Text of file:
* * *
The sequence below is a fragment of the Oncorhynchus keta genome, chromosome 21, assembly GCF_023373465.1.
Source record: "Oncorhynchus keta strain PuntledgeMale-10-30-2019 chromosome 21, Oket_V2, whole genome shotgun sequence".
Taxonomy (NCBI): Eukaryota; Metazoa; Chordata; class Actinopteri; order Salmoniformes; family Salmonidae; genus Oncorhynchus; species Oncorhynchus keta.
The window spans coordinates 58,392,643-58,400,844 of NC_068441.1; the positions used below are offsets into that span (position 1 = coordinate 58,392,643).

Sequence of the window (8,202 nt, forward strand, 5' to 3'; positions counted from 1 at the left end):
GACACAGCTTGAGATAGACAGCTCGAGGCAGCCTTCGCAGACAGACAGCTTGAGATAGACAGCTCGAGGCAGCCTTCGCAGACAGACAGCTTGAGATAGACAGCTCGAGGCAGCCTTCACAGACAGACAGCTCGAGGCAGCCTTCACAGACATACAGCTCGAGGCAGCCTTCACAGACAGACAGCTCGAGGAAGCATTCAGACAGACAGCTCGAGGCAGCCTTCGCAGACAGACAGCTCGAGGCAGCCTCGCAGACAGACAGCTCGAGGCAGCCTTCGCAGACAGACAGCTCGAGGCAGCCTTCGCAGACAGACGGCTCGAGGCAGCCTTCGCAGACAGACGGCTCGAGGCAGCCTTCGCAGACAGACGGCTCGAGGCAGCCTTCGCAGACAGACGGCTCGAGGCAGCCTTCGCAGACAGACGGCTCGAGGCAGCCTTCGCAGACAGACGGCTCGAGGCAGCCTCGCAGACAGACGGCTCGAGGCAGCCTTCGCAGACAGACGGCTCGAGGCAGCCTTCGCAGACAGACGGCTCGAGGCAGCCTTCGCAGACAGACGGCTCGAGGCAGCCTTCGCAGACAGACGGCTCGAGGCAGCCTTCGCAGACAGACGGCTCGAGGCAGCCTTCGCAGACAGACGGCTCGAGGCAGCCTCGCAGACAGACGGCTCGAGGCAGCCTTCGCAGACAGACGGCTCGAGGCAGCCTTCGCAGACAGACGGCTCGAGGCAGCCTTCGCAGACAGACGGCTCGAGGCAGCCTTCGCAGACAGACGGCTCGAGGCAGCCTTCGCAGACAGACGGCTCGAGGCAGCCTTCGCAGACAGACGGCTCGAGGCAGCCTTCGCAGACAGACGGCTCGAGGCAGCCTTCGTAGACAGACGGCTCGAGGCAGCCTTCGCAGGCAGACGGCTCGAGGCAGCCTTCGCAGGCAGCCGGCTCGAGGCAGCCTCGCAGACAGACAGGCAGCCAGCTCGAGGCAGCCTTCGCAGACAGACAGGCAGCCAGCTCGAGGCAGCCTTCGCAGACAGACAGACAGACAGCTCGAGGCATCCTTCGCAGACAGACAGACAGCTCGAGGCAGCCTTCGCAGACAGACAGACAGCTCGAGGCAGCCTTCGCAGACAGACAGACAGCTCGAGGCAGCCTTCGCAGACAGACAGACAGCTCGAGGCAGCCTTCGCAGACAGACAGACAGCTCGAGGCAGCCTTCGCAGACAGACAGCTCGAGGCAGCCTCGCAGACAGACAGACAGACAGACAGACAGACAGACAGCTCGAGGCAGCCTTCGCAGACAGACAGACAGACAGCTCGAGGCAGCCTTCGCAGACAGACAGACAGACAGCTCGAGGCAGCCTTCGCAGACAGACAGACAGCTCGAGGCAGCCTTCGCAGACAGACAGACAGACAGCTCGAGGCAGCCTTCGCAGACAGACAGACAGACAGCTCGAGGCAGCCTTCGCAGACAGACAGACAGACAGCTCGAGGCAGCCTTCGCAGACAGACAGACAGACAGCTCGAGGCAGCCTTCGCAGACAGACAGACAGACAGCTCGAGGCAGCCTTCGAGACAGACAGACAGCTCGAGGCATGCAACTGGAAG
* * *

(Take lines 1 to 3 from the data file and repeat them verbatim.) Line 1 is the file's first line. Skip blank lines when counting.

The sequence below is a fragment of the Oncorhynchus keta genome, chromosome 21, assembly GCF_023373465.1.
Source record: "Oncorhynchus keta strain PuntledgeMale-10-30-2019 chromosome 21, Oket_V2, whole genome shotgun sequence".
Taxonomy (NCBI): Eukaryota; Metazoa; Chordata; class Actinopteri; order Salmoniformes; family Salmonidae; genus Oncorhynchus; species Oncorhynchus keta.